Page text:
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Comskip is the only CPU intensive task in your check list. Besides that, any of the current processors can handle all the other stuffs on your list. So it's a matter of figuring out what your comskip requirements are and see what processor works best with it. What are you using to run comskip? Will getting extra cores actually help comskip, does your comskip software even support multi-cores?
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  #14  
Old 04-07-2010, 08:55 PM
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mayamaniac mayamaniac is offline
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Quote:
Originally Posted by stanger89 View Post
FWIW, I've been seriously eyeballing the Core i5 lately for a server rebuild. The big reasons are you can get it to idle with really low power usage (THW got the whole system down to 25W in a recent article), plus it supports VT-x and VT-d. That means I'd be able to run vmware ESXi on it, and inside that run unRAID for NAS duties and Sage (via USB/PCI passthrough for tuners).
Is firewire supported for PCI passthrough?

If you ever embark on this virtualize route and successfully make it work with SageTV, please make some sort of step by step guide so we can follow your footsteps.
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  #15  
Old 04-07-2010, 11:33 PM
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Fuzzy Fuzzy is offline
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I was recently thinking about virtualizing my storage.. potentially running a stripped down ubuntu in a virtualbox setup, and exposing it to the host via iSCSI. Allow me the options of the software RAID, while still keeping full NTFS capabilities (like hard linking, which I'm starting to use more and more).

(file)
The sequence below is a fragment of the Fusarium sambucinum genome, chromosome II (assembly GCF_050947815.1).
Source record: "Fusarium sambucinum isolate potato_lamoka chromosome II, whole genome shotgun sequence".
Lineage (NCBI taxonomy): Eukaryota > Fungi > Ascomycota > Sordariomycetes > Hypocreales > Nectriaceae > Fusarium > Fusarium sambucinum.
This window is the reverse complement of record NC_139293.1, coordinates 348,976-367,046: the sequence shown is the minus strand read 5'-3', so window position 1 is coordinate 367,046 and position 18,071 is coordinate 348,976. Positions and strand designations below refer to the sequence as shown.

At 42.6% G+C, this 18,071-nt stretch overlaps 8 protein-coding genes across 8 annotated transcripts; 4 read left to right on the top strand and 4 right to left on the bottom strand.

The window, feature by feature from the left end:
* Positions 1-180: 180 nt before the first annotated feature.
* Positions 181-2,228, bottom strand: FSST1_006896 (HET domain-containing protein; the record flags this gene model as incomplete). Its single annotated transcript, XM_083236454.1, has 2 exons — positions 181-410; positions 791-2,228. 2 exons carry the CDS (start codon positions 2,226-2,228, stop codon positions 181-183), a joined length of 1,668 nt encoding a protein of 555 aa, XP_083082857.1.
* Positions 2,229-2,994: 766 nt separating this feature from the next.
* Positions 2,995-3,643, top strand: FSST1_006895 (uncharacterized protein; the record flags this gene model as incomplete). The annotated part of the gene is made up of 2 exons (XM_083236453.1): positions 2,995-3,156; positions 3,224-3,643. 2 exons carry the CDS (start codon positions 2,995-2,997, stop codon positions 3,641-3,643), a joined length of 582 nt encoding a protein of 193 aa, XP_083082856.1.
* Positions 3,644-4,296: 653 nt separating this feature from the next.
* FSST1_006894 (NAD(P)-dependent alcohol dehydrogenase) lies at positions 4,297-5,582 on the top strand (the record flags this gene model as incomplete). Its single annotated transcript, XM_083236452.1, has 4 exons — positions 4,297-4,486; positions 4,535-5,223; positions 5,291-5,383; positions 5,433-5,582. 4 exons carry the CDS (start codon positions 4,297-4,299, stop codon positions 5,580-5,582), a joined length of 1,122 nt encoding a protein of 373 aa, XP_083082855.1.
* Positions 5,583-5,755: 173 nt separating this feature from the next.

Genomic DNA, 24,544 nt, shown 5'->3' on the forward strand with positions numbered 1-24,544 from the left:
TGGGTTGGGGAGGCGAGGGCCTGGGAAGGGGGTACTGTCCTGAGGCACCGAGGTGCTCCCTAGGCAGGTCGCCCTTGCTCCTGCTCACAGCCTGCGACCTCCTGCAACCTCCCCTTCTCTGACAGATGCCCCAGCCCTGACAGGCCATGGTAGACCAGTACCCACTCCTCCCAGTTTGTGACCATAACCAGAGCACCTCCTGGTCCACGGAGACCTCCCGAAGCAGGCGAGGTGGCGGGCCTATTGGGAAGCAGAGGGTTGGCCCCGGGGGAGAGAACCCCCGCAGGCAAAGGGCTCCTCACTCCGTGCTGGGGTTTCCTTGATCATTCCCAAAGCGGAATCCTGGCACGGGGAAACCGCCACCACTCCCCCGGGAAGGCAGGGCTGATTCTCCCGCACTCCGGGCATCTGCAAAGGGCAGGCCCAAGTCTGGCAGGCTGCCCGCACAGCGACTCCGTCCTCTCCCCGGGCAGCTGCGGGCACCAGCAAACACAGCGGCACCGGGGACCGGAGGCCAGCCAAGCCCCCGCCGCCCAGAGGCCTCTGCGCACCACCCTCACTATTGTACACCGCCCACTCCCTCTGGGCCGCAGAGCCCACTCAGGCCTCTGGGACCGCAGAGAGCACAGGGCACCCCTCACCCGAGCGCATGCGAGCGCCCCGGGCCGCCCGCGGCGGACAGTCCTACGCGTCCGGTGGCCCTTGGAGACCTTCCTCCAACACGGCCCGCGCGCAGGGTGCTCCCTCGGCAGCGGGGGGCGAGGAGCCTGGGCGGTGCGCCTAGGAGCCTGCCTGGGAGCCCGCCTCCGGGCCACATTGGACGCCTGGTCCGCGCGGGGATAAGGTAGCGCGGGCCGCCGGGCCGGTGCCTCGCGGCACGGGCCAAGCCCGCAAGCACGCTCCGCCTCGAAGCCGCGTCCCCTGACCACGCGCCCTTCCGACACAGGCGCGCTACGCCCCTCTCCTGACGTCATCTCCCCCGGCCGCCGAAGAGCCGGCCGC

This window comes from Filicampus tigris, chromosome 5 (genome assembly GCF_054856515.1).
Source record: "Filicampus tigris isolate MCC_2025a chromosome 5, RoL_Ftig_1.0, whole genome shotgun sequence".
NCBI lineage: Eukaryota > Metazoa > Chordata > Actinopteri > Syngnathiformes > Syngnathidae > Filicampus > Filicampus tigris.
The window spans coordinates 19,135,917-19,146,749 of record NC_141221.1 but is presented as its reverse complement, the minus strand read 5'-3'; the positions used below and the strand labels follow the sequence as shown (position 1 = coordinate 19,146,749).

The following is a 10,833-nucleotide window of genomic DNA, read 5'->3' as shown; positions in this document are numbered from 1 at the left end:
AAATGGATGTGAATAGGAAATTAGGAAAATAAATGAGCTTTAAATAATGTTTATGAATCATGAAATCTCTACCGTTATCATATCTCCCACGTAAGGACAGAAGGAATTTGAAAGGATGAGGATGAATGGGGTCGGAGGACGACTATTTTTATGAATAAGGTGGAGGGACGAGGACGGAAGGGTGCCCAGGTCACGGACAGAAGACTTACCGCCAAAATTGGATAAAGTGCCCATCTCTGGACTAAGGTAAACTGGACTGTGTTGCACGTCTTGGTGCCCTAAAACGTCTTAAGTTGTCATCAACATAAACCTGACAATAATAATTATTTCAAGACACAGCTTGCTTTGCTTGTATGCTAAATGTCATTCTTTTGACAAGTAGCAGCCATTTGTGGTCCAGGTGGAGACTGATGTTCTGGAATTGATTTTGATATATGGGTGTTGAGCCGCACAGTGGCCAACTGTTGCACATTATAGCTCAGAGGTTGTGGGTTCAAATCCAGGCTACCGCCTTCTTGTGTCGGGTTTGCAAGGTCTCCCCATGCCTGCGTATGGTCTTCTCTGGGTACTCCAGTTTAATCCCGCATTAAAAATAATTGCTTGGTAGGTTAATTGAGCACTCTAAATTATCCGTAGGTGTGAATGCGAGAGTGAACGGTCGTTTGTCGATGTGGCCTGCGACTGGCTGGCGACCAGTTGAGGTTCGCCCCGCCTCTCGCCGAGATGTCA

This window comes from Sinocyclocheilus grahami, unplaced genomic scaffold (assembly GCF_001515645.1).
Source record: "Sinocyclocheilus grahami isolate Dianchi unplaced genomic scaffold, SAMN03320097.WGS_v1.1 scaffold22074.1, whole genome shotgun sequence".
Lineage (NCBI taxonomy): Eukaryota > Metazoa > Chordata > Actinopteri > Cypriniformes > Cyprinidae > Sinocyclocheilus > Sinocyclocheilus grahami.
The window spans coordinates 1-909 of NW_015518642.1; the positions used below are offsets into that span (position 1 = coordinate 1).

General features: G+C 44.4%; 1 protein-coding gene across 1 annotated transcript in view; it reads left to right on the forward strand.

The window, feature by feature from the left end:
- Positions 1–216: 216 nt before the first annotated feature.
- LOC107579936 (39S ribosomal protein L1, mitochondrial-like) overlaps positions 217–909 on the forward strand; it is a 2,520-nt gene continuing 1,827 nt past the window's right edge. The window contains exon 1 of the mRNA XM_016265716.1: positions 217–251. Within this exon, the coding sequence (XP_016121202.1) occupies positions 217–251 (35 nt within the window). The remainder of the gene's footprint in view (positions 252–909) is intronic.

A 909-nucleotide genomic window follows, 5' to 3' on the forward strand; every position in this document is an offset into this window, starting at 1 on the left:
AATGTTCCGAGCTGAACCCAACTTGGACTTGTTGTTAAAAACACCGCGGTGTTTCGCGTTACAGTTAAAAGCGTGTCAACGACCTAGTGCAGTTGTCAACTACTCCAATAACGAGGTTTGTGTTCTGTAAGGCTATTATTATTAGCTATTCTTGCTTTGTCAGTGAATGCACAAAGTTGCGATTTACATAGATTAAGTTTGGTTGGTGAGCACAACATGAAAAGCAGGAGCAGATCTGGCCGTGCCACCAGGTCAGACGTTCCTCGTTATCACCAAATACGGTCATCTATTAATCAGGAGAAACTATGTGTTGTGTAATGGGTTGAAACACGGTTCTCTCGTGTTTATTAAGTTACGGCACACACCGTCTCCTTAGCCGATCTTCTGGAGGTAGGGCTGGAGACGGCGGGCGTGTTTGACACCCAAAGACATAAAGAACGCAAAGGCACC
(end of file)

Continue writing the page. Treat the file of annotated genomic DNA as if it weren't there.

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  #16  
Old 04-08-2010, 05:55 AM
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stanger89 stanger89 is offline
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Quote:
Originally Posted by mayamaniac View Post
Is firewire supported for PCI passthrough?
If it's supported (on the motherboard) via a "PCI" device then it should. I tried ESXi on my desktop (i7 which has VT-d) and I could passthrough the USB controllers.

Quote:
If you ever embark on this virtualize route and successfully make it work with SageTV, please make some sort of step by step guide so we can follow your footsteps.
Sure, but I think there's already a thread about running Sage under ESXi.
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  #17  
Old 04-08-2010, 07:28 AM
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PiX64 PiX64 is offline
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Here is what i got and am SUPER happy with....

proc:
-----------
http://www.compusa.com/applications/...717&CatId=4431

board
---------